Currently I am involved with an assortment of projects. So my ability to contribute in this forum (or for any other blog I am involved with) is limited. Although I am not writing much on-line (I am writing quite a bit elsewhere), I am still reading stuff. And here is some of the stuff I have read recently (in case you are interested…)
Let’s start with something from Jonathan Weiler. At the Huffington Post, Jonathan writes about people who think Kobe Bryant and Magic Johnson are somehow comparable. The entire post is well worth reading. But I want to highlight two particular points. The first is about Bill James:
In his last Baseball abstract, Bill James, the pioneering baseball statistician and godfather of the Sabermetric revolution had a righteous rant about the fact that Andre Dawson was named the NL MVP in 1987. James opined about Dawson’s selection “there are occasions in your professional life that make you think you’re not making any progress. The election of Andre Dawson as the National League’s MVP is one of mine.” James noted that people criticized him all the time for an over-reliance on statistics at the expense of “intangibles” and the “little things.” James pointed out, however, that Dawson’s selection had nothing to do with intangibles or the little things (particularly since the Cubs finished in last place in 1987) — it had to do with the fact that the “Hawk” hit 49 homers and drove in 137 runs and that MVP voters overwhelmingly voted for players with high RBI totals. In other words, whether they admitted it or not, their votes were based on statistics — and really, one statistic. And James argued, if we’re going to rely on stats to evaluate players, we should understand what it is we’re relying upon. James insisted that if you took all of Dawson’s measurable contributions into account as well as the context in which he was playing — Wrigley Field — you’d know that he wasn’t one of the thirty best players in the National League in 1987.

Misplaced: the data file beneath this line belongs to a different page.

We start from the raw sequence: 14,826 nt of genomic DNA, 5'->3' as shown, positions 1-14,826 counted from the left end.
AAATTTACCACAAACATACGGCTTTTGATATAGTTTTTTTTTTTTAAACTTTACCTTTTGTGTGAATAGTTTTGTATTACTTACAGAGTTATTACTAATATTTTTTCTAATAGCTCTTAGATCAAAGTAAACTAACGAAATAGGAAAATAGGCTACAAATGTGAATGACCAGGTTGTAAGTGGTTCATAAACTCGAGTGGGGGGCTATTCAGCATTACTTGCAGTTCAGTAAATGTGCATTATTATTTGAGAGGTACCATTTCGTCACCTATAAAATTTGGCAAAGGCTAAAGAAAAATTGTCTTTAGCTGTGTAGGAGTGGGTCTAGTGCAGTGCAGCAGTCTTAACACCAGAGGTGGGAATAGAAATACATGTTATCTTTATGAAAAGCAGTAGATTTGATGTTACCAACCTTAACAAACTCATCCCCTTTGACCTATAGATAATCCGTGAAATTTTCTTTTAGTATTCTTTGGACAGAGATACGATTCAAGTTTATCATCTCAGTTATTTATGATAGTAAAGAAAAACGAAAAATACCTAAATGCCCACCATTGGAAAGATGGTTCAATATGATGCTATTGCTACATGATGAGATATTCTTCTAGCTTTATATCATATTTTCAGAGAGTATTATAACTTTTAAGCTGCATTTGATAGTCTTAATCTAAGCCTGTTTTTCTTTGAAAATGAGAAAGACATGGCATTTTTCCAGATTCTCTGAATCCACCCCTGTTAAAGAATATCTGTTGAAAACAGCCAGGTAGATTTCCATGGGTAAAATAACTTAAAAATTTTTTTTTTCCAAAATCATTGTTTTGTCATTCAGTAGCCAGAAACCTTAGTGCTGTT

And then a few paragraphs later Jonathan says the following:
Listen to any coach talk about winning basketball. What will they talk about? Intensity and heart and all that good stuff, of course. And again according to their peers, Magic and Kobe were each off the charts in those terms. What next will coaches say? Good shot selection. Rebounding. Being unselfish and moving the ball. And we have good data for evaluating those things — rebounding, assists-to-turnovers, shooting percentage. And on those fronts, the two players are not comparable.
Again, the entire column is well worth reading. Especially for people who really think Kobe ranks somewhere near Magic.
Of course, Jonathan’s work is not the only thing I have read lately.
The coverage of Jeremy Lin continues. Certainly we have spent a fair amount of time discussing Mr. Lin in this forum. And here are three more stories worth noting:
First, the amazing Ty Willihnganz (more on him in a moment) makes an important observation. One reason Lin looks so great is that the other options for the Knicks at point guard are just awful.
Alan Reifman –who has a new book called “Hot Hand: The Statistics Behind Sports’ Greatest Streaks” (which I hope to discuss in more detail soon) – has a blog that focuses on the subject of “hot hands”. And currently he has a short post noting that Lin’s recent ability to hit shots is somewhat unusual. Of course, the turnovers from Lin… (that’s another story for another day).
And finally on the subject of Lin, David Tufte – my colleague at Southern Utah University (who also has a blog) – has a short post on Lin’s high school coach: What a riot: Jeremy Lin’s high school coach bought the rights to the URL linsanity.com a couple of years ago, because he thought it a good investment for when Lin made it big in the NBA.
Beyond the subject of Jeremy Lin, let me note again the amazing work of Ty Willihnganz at the Courtside Analyst. This is a website that I think definitely doesn’t get enough attention. And yet, every few days Ty puts up some fairly amazing analysis. Here is some of his recent work:
- On the subject of basketball, Ty has released his “Ty Rating”, or his measure of team quality. Who would have guessed the Celtics were rated so low (okay, they lost to the Pistons today so I guess we all have a clue now).
- On the subject of the NFL draft, Ty has noted that Andrew Luck is not statistically much better than every other college quarterback available in the upcoming draft. This is not exactly the story told by the draft gurus.
- And also on the NFL, Ty recently explored the role tackling played in all the records NFL quarterbacks set this past season.
Again, Ty’s work is always interesting. So if you are looking for something to read, check out the Courtside Analyst. Of course, don’t stop reading all the wonderful stuff in this forum.